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Do dogs show shame when they've misbehaved: The dog chewed my jacket

Behaviorists say that dogs lack shame despite the "guilty look." Actually they are just reacting to being scolded.
Behaviorists say that dogs lack shame despite the "guilty look." Actually they are just reacting to being scolded.
Dog Shame/ Facebook

Every dog owner likes to think those guilty looks Fido sports before you after he chewed up your favorite sandals - with his head down, ears back, and sad eyes is the remorseful face of your best friend, but for years we have known that is really not true. Dogs react to their humans calling them "bad dog" or "look what you've done." Studies show they don't associate being yelled at because of something they did hours before you arrived home.

The Associated Press has taken another avenue about "the look" or "he knows," and lightheartedly directs our attention to Facebook sites created to embarrass our canine friends with their alleged guilty looks; often with a sign next to Fido, explaining their particular shameful behavior.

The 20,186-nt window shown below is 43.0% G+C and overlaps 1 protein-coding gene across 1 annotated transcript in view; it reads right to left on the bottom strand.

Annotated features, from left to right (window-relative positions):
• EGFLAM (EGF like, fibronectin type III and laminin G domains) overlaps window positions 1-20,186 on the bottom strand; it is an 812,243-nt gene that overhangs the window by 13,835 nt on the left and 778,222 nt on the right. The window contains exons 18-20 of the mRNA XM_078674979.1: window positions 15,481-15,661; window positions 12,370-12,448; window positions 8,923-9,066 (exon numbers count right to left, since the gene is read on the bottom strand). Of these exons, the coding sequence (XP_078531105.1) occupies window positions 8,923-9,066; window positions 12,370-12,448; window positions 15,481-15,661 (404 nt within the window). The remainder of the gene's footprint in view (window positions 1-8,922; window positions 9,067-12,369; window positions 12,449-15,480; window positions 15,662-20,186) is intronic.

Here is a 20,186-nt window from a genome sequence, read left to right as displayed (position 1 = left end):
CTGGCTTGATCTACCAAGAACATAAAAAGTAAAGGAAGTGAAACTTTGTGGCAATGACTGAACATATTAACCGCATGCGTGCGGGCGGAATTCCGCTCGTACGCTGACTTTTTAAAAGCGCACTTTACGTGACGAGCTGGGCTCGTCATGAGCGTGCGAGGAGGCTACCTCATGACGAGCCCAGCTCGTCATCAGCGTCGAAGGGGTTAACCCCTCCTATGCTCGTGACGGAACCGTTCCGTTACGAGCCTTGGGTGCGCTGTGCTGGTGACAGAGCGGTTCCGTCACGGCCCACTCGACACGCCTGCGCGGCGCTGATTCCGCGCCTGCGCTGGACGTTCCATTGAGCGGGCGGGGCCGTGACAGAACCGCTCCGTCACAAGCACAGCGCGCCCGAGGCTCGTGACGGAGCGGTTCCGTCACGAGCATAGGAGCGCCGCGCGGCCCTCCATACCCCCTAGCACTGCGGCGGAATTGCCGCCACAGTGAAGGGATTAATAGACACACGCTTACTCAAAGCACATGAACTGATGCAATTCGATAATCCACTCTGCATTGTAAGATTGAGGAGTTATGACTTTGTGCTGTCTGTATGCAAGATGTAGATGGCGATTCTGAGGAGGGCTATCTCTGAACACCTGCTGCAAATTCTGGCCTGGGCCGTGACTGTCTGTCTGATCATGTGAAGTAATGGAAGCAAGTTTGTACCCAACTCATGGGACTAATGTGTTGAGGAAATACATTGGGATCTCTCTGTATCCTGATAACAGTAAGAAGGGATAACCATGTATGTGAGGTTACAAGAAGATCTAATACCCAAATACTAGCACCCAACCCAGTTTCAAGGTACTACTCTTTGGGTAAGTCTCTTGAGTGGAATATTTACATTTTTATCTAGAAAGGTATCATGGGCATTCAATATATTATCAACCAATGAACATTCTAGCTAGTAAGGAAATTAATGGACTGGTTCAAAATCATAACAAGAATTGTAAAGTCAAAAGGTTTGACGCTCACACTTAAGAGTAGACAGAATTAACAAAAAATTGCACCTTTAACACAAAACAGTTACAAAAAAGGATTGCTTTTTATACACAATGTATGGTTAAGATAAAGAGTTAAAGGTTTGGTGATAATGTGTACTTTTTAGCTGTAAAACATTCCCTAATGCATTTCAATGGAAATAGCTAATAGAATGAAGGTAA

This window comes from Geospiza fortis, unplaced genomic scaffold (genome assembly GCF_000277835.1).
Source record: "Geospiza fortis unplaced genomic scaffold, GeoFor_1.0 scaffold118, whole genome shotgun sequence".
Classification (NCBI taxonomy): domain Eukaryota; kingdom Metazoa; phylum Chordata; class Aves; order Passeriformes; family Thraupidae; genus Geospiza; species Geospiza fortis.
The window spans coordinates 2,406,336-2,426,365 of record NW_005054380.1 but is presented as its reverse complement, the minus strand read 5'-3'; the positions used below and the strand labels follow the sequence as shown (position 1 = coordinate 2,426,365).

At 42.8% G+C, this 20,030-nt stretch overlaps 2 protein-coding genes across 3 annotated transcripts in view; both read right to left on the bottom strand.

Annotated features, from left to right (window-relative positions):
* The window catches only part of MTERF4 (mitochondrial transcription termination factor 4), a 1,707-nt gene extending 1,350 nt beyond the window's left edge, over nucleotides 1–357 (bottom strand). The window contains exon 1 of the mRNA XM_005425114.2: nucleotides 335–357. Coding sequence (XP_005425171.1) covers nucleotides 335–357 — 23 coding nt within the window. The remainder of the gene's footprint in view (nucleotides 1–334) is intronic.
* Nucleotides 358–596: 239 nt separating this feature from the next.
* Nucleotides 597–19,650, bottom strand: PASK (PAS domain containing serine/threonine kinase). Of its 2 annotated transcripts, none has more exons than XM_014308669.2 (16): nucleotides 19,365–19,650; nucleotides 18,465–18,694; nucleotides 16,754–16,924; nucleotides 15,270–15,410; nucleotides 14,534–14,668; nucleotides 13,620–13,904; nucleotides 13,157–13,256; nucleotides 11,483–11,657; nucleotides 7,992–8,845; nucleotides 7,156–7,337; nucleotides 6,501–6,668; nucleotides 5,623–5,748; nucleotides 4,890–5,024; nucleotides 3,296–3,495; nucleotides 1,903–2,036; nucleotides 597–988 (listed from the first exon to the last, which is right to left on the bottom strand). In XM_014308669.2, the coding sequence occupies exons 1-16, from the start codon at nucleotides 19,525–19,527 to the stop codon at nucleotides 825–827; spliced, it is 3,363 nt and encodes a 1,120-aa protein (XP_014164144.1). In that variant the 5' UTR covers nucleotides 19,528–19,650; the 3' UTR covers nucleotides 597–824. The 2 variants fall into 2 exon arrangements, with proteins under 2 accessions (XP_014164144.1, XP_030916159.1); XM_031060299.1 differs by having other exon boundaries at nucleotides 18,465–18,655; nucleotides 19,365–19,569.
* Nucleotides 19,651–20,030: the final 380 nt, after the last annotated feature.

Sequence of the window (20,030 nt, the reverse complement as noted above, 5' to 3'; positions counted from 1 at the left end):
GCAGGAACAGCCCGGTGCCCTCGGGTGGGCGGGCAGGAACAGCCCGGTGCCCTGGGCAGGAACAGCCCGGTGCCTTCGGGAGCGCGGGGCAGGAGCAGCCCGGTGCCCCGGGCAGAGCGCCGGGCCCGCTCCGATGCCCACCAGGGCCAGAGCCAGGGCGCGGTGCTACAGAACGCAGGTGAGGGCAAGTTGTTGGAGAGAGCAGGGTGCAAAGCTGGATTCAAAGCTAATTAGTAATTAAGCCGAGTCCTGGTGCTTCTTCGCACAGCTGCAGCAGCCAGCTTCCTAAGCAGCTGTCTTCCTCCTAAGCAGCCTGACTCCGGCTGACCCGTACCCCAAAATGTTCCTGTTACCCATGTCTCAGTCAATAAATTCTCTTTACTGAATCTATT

On Facebook, DogShame, where photos of dogs doing the most dastardly deeds with the most sorrowful faces are posted for everyone to enjoy. The site has over 71,000 "likes." Often the evidence of the pooch's deeds are included in the photo.

So what's the scientific proof that dogs don't really feel any remorse? In 2009, Alexandra Horowitz, an assistant professor of psychology at Barnard College in New York City published a book on dog reactions and those "guilty dog looks."

Inside of a Dog: What Dogs See, Smell, and Know, included an experiment using 14 dogs and their owners. During the experiment, a treat was left for each dog, and as the owner left the room, the owner ordered the dog not to eat the treat.

The results; some of the owners knew if their dogs ate the treat sometimes, and some of the owners didn't know if their dogs ate the treat sometimes leaving Dr. Horowitz with the decision that humans can't really tell by a dog's face if their pet is feeling shame; it's more of a reaction to the scolding, and perhaps little Fido's way to stop you from yelling at him.

"I am not saying that dogs might not feel guilt," Horowitz states, "it's just that 'guilty look' is not an indication of it."

Still all one has to do is visit one of the popular sites both on Twitter and various social media networks to see dogs and cats with the most "shameful" looks.

Pascale Lemire, the creator of Dog agrees that dogs are incapable of guilty emotions, and agrees that dogs have figured out how to use "faces" to calm their humans down. His Facebook site amusingly states however:

"Has your dog done something naughty? Post a photo with a sign telling us what it is they have done.. That will teach them... Right? Everyone loves a good shaming."

Let's face it. Dogs speak a different language.

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